Through the centuries, some religious leaders have used the above-mentioned IC XC hand gesture to teach doctrinal truths about the nature and character of Jesus. First, the three fingers that are used to spell the I and X for the name Jesus also represent the three Persons of the Trinity – the Father, Son and Holy Spirit. John 1:18 says, “No one has ever seen God, but the one and only Son, who is Himself God and is in closest relationship with the Father, has made Him known.”

Also, the position of the ring finger, which touches the thumb to form the letter X symbolizes the intersection of diving and human natures in the Incarnation of Jesus. The Bible confirms that Jesus was both fully God and fully man. Hebrews 1:3 says, “The Son is the radiance of God’s glory and the exact representation of his being…” and Hebrews 2:17 tells us, “For this reason he had to be made like them, fully human in every way, in order that he might become a merciful and faithful high priest in service to God, and that he might make atonement for the sins of the people.”

These two doctrinal truths of the Trinity and the Incarnation have also been connected to another common hand gesture of Jesus used in classical works of art. That is the “Thumb and two fingers up” hand sign.

Jesus' 'thumb and two fingers up' Hand Gesture meaning: A sign of Holy trinity?

In many art works of Jesus, the first three fingers of the hand are raised (the thumb, index, and middle fingers) and the last two (the ring finger and the pinky) are pointing down or folded into the hand as in Leonardo da Vinci’s depiction of Jesus as the Salvator Mundi (Savior of the World) painted in the year 1519.

In these images, the three raised fingers represent the three Persons of the Trinity – Father, Son, and Spirit. The two fingers pointing down depict the divine and human natures coming down to dwell with us through the incarnation of Jesus. John 1:14 tells us, “The Word became flesh and made his dwelling among us. We have seen his glory, the glory of the one and only Son, who came from the Father, full of grace and truth.”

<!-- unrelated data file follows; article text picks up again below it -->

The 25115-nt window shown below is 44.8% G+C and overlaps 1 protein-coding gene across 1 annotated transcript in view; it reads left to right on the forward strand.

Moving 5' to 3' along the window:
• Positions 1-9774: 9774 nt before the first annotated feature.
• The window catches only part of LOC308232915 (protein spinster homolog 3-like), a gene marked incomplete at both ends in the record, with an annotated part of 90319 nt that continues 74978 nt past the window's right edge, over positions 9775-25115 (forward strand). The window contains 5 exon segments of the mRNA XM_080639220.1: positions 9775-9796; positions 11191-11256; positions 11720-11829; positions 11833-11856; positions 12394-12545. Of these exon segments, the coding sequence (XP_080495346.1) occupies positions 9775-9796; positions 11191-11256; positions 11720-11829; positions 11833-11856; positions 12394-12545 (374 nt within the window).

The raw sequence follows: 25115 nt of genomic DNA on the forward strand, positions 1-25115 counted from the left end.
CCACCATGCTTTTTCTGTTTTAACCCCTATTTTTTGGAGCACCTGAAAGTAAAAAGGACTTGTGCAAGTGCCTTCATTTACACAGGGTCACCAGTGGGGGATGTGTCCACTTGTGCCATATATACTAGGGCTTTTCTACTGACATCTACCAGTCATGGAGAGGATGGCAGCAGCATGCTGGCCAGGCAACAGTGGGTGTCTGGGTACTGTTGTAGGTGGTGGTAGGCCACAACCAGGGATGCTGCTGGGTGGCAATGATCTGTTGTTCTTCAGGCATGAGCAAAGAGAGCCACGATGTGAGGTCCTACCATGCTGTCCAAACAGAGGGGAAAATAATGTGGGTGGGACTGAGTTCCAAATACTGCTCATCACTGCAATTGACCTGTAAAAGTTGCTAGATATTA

Final words:

God does warn us in the Ten Commandments to “not make for yourself an image in the form of anything in heaven above or on the earth beneath or in the waters below. You shall not bow down to them or worship them” (Deuteronomy 5:8-9). Therefore, we should never assume that an image or icon of Christ has any divine power to bless us.

Acts 17:29 says, “we should not think that the divine being is like gold or silver or stone—an image made by human design and skill.” According to Colossians 2:17, “These are a shadow of the things that were to come; the reality, however, is found in Christ.” Therefore, artistic images of Jesus merely attempt to convey a deeper message about His nature and character as the Messiah, the Son of God.

We should never worship the image, or bow down to the image, or pray to the image, or expect the image to bless us – only the Person of Jesus deserves our praise, worship, and adoration. He alone can bless us. Philippians 2:9-11 declares, “Therefore God exalted him to the highest place and gave him the name that is above every name, that at the name of Jesus every knee should bow, in heaven and on earth and under the earth, and every tongue acknowledge that Jesus Christ is Lord, to the glory of God the Father.”

Dr. Richard Sams is a top Biblical and Religious educator, who holds a Doctor of Ministry degree (Evangelism and Church Growth emphasis) from the Southern Baptist Theological Seminary in Louisville. He has two masters’ degrees (Master of Divinity and Master of the Arts of Religion) from Liberty Baptist Theological Seminary in Lynchburg and also serves on the Pastoral Leadership Advisory Board of Liberty University. Moreover, Richard Sams has been serving as a pastor (Pastoral Ministry) at Calhoun Baptist Church in Calhoun, KY, from the past Nineteen years. He loves practically imparting biblical truths to the next generation, while occasionally conduct spiritual challenges on his facebook page